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Normally, I don’t debate random bloggers on Anthropogenic Global Warming (AGW).  However, I made an exception for Robin Hanson.  For those who don’t already know of him, he was both an early proponent of decision markets and has a reasonably well known journal article on why two Bayesian rationalists can’t agree to disagree. I’m a fan of his work and have been reading his blog for years.

Yesterday, he put up a post titled CO2 Warming Looks Real.  He’s not an expert. Like me, he has an economics background and did some detailed research.  Yet from the title and body of the post, I though he must have reached a very different conclusion than I did. So I thought I’d try to engage him to find out where we differ. The results were interesting.

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Written by Kevin

May 31, 2009 at 9:15 pm

Posted in Climate, Economics, Science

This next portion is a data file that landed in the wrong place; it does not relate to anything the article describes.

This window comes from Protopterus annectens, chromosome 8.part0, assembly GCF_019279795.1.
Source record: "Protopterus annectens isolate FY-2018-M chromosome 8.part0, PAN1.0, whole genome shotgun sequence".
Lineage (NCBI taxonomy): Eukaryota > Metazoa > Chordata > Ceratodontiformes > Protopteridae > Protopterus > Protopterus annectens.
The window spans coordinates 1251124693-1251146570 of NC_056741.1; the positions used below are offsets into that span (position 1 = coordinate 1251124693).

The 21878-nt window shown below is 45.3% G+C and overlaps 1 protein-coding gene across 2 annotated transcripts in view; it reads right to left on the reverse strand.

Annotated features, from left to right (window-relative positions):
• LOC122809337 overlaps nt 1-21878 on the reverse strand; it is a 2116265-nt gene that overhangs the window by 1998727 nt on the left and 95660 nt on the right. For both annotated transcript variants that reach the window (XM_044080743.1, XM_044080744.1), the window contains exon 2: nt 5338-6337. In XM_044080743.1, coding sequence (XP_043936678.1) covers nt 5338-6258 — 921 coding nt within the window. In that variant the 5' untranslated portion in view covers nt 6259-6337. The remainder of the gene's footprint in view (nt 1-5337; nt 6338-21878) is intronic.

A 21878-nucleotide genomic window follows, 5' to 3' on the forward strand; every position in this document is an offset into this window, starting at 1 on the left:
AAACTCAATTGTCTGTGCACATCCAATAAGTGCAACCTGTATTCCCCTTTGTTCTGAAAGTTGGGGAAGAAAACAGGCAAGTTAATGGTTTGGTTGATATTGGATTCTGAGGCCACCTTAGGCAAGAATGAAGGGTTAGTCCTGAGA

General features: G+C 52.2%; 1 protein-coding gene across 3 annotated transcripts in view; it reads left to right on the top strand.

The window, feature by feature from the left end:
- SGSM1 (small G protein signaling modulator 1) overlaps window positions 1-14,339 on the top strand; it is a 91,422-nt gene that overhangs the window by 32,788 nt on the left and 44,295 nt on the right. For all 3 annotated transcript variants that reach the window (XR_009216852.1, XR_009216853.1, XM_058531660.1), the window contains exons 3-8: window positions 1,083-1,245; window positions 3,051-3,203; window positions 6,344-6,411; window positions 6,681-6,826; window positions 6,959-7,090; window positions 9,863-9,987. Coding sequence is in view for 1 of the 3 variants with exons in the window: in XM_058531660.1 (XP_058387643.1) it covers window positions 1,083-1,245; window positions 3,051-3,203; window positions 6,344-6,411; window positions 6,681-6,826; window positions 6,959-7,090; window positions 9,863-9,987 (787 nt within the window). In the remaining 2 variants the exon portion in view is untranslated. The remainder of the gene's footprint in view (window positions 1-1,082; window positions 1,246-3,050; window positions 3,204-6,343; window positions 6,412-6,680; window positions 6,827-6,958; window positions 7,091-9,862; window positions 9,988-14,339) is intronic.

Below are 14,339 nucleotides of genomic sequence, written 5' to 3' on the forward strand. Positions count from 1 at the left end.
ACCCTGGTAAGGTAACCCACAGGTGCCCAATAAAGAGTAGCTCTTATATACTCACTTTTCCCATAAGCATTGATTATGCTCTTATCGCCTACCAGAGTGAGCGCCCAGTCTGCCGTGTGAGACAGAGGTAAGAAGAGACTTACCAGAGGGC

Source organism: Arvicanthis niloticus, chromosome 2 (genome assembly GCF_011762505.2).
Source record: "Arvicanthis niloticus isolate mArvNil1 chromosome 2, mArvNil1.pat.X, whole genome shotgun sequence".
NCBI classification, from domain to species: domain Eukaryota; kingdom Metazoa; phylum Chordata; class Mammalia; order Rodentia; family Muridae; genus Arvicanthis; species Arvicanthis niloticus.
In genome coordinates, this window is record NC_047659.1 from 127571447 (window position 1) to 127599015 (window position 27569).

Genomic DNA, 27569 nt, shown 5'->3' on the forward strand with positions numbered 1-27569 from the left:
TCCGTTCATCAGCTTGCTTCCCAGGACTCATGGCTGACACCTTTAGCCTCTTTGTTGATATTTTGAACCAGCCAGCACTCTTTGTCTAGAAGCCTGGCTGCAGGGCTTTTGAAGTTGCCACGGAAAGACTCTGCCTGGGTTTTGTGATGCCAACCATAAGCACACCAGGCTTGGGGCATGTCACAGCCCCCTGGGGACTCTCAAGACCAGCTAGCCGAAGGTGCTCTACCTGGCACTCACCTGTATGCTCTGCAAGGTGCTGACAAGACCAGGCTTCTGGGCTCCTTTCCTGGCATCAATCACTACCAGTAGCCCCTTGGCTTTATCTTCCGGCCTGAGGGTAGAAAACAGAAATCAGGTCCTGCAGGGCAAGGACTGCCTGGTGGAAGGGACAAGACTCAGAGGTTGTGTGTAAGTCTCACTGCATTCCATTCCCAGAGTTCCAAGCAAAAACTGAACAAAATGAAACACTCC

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Even Assuming Global Warming, We Shouldn't Worry?

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In order for you to believe we should do something about anthropogenic global warming (AGW) such as impose a carbon tax, you really need to believe all of these things:

  1. CO2 causes a direct temperature increase
  2. Positive feedbacks amplify the direct temperature increase several fold
  3. The effects on humans of the total temperature increase are significantly bad
  4. The cost of reducing CO2 emissions is less than the bad effects we can avoid

Nearly all scientifically literate skeptics agree with (1). Most typically argue against points (2) and (4). Indur M. Golakny has a nice series of posts over at Watts Up With That that looks at (3).